David discovers a ‘Rolls-Royce’ languishing in a client’s garage – although this one takes the shape of a superlative secretaire bookcase
Every day something extraordinary happens in the world of antique dealing, although you never know the circumstances behind that “thing”. This particular journey began some months ago when I was approached by a person who had inherited a piece of furniture.
With nowhere to put it, it was currently languishing in his garage. Being only a few miles from my Witney home, I decided to delve deeper and I am very glad I did.
A deal was done, hands were shaken and I exchanged a smaller piece for a wonderful George III secretaire bookcase, pictured above.
The standard of workmanship and attention to detail it demonstrated were so high, it is difficult to know where to start. So let us begin at the top and work our way down. Everywhere one looks, there are details which make it stand out from run-of-the-mill pieces, making it a veritable ‘Rolls-Royce’ of bookcases.
On the top of the bookcase we find a cornice featuring a carved Greek key pattern above a concave moulding. The frieze is crossbanded in satinwood with an inlaid central shell motif and chevron bandings in mahogany running around the sides on the returns.
Both doors on the upper part have an unusual arrangement of glazing bars. There are eight panes: both the uppermost are arched with a central carved leaf motif, while the lower two panes are in a serpentine shape.
By encompassing elements of both the rococo and the neo-classical we are given some hints as to date. In my opinion the bookcase was made in about 1785.
Continuing down the bookcase, onto the base, we see how cleverly the maker tied the decorative elements together.
There is satinwood crossbanding around the top drawer which, in effect, gives the impression of it being two panels.
The corners have satinwood spandrels with an unusual inlaid dog’s tooth chequer pattern central vertical inlay.
Such are the details and skills required, one begins to understand the lengths to which the cabinetmaker went to achieve this finish – he doubtless had a very special client of both wealth and good taste.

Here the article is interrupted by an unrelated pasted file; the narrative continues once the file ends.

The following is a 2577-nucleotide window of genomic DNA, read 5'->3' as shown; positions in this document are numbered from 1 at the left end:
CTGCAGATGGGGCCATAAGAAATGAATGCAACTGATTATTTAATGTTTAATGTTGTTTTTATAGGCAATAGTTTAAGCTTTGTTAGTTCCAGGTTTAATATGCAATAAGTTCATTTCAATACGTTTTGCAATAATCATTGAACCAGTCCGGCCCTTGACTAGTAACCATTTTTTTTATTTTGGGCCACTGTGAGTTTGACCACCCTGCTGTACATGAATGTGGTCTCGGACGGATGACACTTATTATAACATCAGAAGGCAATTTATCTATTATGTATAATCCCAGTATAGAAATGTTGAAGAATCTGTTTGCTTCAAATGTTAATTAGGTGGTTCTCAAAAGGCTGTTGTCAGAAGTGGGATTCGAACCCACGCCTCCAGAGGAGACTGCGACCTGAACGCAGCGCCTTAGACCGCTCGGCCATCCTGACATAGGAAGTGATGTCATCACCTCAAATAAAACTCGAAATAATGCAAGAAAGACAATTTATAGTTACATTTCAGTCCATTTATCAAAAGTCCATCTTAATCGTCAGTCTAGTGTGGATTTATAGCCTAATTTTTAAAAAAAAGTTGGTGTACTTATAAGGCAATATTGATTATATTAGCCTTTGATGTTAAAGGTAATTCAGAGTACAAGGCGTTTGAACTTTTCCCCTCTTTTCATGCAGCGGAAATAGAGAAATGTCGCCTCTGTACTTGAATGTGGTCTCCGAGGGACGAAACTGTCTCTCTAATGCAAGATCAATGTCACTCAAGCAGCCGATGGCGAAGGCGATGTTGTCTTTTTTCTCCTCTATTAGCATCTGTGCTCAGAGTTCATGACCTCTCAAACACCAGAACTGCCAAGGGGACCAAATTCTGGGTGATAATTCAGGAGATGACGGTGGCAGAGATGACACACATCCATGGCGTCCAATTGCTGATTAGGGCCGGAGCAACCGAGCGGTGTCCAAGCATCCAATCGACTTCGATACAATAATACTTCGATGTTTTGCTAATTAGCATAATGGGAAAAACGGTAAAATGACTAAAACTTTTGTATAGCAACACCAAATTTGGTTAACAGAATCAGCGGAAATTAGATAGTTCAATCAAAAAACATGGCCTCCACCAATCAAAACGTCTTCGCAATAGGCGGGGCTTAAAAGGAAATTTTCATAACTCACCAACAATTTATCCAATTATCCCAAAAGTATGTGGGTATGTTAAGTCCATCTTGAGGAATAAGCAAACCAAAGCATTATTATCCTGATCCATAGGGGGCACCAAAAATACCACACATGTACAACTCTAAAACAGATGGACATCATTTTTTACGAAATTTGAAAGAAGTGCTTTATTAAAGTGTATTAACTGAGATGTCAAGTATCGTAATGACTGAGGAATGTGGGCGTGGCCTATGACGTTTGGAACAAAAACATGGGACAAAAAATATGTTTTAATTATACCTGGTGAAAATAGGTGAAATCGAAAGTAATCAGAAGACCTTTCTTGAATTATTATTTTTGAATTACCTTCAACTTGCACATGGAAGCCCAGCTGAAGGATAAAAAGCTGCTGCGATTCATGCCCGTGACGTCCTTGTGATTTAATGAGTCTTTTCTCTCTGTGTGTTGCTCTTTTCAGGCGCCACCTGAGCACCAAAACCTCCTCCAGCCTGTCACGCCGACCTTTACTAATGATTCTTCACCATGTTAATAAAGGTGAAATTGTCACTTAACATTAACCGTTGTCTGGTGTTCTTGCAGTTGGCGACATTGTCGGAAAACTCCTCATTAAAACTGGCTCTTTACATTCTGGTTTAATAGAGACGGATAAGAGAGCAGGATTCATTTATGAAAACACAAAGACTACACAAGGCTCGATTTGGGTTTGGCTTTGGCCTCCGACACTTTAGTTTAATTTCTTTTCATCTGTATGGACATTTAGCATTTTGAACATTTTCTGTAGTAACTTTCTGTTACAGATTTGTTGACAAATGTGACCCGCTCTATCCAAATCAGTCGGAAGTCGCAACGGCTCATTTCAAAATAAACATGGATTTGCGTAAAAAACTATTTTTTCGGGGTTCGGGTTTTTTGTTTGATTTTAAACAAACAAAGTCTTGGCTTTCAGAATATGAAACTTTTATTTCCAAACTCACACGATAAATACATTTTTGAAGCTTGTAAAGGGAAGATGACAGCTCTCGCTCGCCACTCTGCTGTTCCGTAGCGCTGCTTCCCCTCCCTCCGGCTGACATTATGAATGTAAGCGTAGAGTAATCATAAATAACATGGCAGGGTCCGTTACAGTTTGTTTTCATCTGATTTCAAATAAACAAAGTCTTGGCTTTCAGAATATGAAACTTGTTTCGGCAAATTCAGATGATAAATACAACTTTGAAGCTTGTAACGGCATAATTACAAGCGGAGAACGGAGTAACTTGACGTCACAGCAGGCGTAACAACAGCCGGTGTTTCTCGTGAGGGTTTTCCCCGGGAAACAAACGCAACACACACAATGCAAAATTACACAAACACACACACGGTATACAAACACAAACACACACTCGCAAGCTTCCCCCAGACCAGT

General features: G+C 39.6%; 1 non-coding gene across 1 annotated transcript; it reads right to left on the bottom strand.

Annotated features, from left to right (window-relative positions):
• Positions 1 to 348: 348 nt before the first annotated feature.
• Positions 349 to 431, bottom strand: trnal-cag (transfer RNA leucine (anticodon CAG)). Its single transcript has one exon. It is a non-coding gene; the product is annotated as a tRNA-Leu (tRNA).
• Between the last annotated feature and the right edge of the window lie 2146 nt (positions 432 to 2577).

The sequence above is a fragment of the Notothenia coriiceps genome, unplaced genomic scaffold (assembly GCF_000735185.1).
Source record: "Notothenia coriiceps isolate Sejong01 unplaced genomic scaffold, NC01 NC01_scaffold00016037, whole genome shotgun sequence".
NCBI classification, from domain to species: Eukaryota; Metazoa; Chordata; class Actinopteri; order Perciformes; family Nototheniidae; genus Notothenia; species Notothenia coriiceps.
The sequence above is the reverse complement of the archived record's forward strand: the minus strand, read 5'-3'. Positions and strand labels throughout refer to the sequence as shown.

But it is only when one opens the drop-down front of the secretaire drawer, we see the full flourish of the bookcase. The maker must have used every tool at his disposal to produce such a veritable symphony of woods and craftsmanship.
The central door, echoing the top of the bookcase, has a shell inlay in a Harewood oval set. It appears in a chequer-banded yew wood ”window” flanked by inlaid columns – again in harewood (maple wood that has been dyed greenish grey), yew wood and satinwood.
Columns like these usually hide secret compartments and these are no exception. But how are they opened without breaking your fingernails? The central door opens to reveal a gap either side at the back of the compartment, from where the secret drawers can be pushed open.
As you would expect, given the outstanding quality of the piece, the rest of the secretaire’s drawers reflect its conforming patterns just as well. Shaped pieces above the pigeonholes are in green harewood, while the drawers above and to the side feature yew wood panels crossbanded in satinwood with chequer bandings. All these exquisite details show no expense was spared by this exceptional maker.
Labour of love
But it is only when fully open that we see how this garage discard rises like a phoenix from the ashes to become a gentleman’s bookcase of the very finest quality.
In the absence of a label, signature, or original receipt it is difficult to ascribe the piece to any maker. But there are strong influences from the George III period pattern books by Chippendale, Ince and Mayhew, Hepplewhite, Sheraton and others. It may well have been made in London, or by Gillows of Lancaster, buteven more important than who made it, is the effect it has on the viewer standing in front of it.
The excitement of cleaning and conserving an item to its original, much-cherished, condition is unparalleled. As I tell friends, I really am one of the luckiest people alive because this labour of love is at the heart of my day job. I still rush to work every day – and there aren’t many who can say that!
David Harvey is the owner of Witney-based W R Harvey & Co. (Antiques) Ltd. For more details go to the website www.wrharvey.com